Leaders who develop self-awareness and self-compassion are better able to cope with high levels of stress and pressure. They maintain the capacity to empower people to perform at a very high level even under very difficult circumstances. Authentic leaders never let their organizations lose sight of a shared sense of purpose and common values. With the unity that results from this alignment and consistency, organizations are able to take on very challenging goals, overcome great difficulties and adverse circumstances, and achieve exceptional results on a sustainable basis.
The final step in gaining self-awareness requires going beyond the introspection and reflection that mindfulness meditation brings. True self-awareness—and mindful leadership—happens by gaining shared awareness through a personal support group. Having both practiced meditation and participated in a support group, I have personally experienced the highly beneficial impact that the combination of these two practices have had on my leadership effectiveness.
I am fortunate to have two such groups in my life. One of these groups consists of eight men who meet weekly to discuss the essential questions of life, as well as the challenges we are facing. The group was especially helpful to me when I was considering leaving Honeywell to join Medtronic back in 1989, and also when my wife Penny was diagnosed with breast cancer in 1996. The second group is a couples group, consisting of four couples, which meets monthly and engages in important questions that we are facing in our lives and our families.
These support groups provide a safe place for sharing our deepest concerns and most personal questions. They offer the vital link between our personal lives and introspective practices and the much larger organizations that all of us work in and live with every day. Their honest feedback provides a sense of shared awareness that deepens and enriches our self-awareness and helps us stay on track.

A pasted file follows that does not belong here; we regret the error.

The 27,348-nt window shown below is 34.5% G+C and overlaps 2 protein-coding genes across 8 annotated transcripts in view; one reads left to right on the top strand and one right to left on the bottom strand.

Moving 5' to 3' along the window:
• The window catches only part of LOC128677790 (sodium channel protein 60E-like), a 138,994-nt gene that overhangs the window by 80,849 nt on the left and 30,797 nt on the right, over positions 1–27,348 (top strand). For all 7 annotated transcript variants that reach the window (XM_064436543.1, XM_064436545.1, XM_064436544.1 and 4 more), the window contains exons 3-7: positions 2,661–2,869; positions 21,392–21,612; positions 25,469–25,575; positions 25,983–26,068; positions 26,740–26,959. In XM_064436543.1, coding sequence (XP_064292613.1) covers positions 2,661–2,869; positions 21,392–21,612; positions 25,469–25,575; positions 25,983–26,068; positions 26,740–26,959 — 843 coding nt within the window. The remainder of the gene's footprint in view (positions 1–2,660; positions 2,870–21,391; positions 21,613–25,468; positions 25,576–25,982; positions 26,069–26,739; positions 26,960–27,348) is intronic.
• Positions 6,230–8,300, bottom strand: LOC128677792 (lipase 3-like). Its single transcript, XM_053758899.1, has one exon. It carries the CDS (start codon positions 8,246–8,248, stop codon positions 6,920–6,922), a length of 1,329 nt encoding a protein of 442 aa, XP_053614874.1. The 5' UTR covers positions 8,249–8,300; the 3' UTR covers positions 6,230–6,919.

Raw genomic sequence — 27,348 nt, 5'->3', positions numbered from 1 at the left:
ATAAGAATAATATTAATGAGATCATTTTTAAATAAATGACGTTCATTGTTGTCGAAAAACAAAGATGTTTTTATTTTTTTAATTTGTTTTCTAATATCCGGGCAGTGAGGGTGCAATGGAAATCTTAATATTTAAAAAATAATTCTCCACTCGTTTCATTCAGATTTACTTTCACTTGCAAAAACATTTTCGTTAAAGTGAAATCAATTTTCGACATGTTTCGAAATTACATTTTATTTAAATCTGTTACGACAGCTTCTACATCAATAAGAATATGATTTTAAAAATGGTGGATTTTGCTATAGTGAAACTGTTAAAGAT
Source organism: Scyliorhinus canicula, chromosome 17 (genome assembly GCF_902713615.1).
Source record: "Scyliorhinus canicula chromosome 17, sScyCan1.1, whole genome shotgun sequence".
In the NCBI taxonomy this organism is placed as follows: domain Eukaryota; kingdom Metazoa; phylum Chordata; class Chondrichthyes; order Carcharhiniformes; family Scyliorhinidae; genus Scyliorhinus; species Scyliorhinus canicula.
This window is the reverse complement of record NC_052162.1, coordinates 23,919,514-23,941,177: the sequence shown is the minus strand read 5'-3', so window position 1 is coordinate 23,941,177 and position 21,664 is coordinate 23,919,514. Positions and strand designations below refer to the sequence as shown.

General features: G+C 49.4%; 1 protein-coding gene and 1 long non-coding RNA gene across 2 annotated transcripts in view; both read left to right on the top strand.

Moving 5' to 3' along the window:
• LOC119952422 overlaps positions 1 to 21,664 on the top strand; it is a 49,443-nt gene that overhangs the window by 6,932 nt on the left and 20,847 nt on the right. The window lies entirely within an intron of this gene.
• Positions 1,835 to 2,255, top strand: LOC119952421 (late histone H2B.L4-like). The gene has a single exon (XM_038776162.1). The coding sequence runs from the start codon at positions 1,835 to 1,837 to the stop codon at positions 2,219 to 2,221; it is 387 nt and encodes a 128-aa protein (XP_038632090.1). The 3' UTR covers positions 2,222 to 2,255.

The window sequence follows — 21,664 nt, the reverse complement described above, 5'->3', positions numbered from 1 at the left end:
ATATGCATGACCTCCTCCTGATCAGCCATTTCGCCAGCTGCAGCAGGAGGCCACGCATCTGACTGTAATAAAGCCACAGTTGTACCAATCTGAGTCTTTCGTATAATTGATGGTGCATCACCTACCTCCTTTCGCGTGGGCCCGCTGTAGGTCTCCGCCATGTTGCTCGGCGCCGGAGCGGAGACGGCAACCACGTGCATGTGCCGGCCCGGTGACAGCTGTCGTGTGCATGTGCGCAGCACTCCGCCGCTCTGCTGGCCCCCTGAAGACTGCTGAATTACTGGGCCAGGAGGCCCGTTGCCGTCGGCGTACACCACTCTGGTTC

Mindful leadership is an emerging idea in the early stages of development and validation. It offers the promise of using long-established practices from Eastern traditions like Buddhism in a secular manner to develop higher levels of self-awareness and self-compassion. In turn, the greater level of calm, clarity, and tranquility of mindful leaders will lead to more effective leadership and to developing more authentic organizations.
“Mindful leadership will help the new generation of authentic leaders to restore trust in their leadership and to build sustainable organizations known for their harmony. Its ultimate goal is to create a more harmonious and peaceful world for all to live in.”
Mindful leadership will help the new generation of authentic leaders to restore trust in their leadership and to build sustainable organizations known for their harmony. Its ultimate goal is to create a more harmonious and peaceful world for all to live in.
Author’s Note: For a deeper exploration of mindfulness, read Ellen Langer’s pioneering book, Mindfulness. For readers interested in meditation, I recommend Jon Kabat-Zinn’s book Wherever You Go, There You Are and his CD Guided Mindfulness Meditation, and Yongey Mingyur Rinpoche’s books The Joy of Living and Joyful Wisdom.
1 “Leadership’s Lost Decade,” by Bill George, appeared in wallstreetjournal.com, February 3, 2010.
2 Goleman, Daniel. Emotional Intelligence. Published by Bantam Dell, New York, NY, 1995.
3 Lawrence, P. Driven to Lead. San Francisco: Jossey-Bass, 2010.
4 Darwin, C. The Descent of Man.